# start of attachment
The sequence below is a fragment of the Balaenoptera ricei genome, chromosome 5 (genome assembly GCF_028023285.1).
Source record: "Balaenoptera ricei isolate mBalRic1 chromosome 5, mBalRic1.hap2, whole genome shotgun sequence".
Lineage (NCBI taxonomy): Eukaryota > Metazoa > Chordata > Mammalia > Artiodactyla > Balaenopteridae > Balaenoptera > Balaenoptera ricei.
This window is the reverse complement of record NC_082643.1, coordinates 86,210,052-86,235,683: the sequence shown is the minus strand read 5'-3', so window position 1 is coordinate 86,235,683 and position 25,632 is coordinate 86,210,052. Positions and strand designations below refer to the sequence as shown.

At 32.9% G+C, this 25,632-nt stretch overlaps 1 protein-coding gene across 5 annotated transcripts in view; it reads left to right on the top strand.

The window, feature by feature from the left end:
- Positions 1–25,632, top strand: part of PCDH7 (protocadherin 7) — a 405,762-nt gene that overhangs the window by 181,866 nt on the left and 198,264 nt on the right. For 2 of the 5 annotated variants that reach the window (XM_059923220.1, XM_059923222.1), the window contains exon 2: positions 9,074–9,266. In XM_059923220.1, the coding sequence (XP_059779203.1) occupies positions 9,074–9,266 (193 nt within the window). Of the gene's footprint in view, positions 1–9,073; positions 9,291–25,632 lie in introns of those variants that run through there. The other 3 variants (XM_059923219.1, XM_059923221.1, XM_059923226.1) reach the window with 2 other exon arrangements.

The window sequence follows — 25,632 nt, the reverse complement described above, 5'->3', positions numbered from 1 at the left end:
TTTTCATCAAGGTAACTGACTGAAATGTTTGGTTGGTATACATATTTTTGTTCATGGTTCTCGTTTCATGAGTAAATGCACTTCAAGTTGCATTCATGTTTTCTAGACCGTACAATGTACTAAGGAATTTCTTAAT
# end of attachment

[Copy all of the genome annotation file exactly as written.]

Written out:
The sequence below is a fragment of the Balaenoptera ricei genome, chromosome 5 (genome assembly GCF_028023285.1).
Source record: "Balaenoptera ricei isolate mBalRic1 chromosome 5, mBalRic1.hap2, whole genome shotgun sequence".
Lineage (NCBI taxonomy): Eukaryota > Metazoa > Chordata > Mammalia > Artiodactyla > Balaenopteridae > Balaenoptera > Balaenoptera ricei.
This window is the reverse complement of record NC_082643.1, coordinates 86,210,052-86,235,683: the sequence shown is the minus strand read 5'-3', so window position 1 is coordinate 86,235,683 and position 25,632 is coordinate 86,210,052. Positions and strand designations below refer to the sequence as shown.

At 32.9% G+C, this 25,632-nt stretch overlaps 1 protein-coding gene across 5 annotated transcripts in view; it reads left to right on the top strand.

The window, feature by feature from the left end:
- Positions 1–25,632, top strand: part of PCDH7 (protocadherin 7) — a 405,762-nt gene that overhangs the window by 181,866 nt on the left and 198,264 nt on the right. For 2 of the 5 annotated variants that reach the window (XM_059923220.1, XM_059923222.1), the window contains exon 2: positions 9,074–9,266. In XM_059923220.1, the coding sequence (XP_059779203.1) occupies positions 9,074–9,266 (193 nt within the window). Of the gene's footprint in view, positions 1–9,073; positions 9,291–25,632 lie in introns of those variants that run through there. The other 3 variants (XM_059923219.1, XM_059923221.1, XM_059923226.1) reach the window with 2 other exon arrangements.

The window sequence follows — 25,632 nt, the reverse complement described above, 5'->3', positions numbered from 1 at the left end:
TTTTCATCAAGGTAACTGACTGAAATGTTTGGTTGGTATACATATTTTTGTTCATGGTTCTCGTTTCATGAGTAAATGCACTTCAAGTTGCATTCATGTTTTCTAGACCGTACAATGTACTAAGGAATTTCTTAAT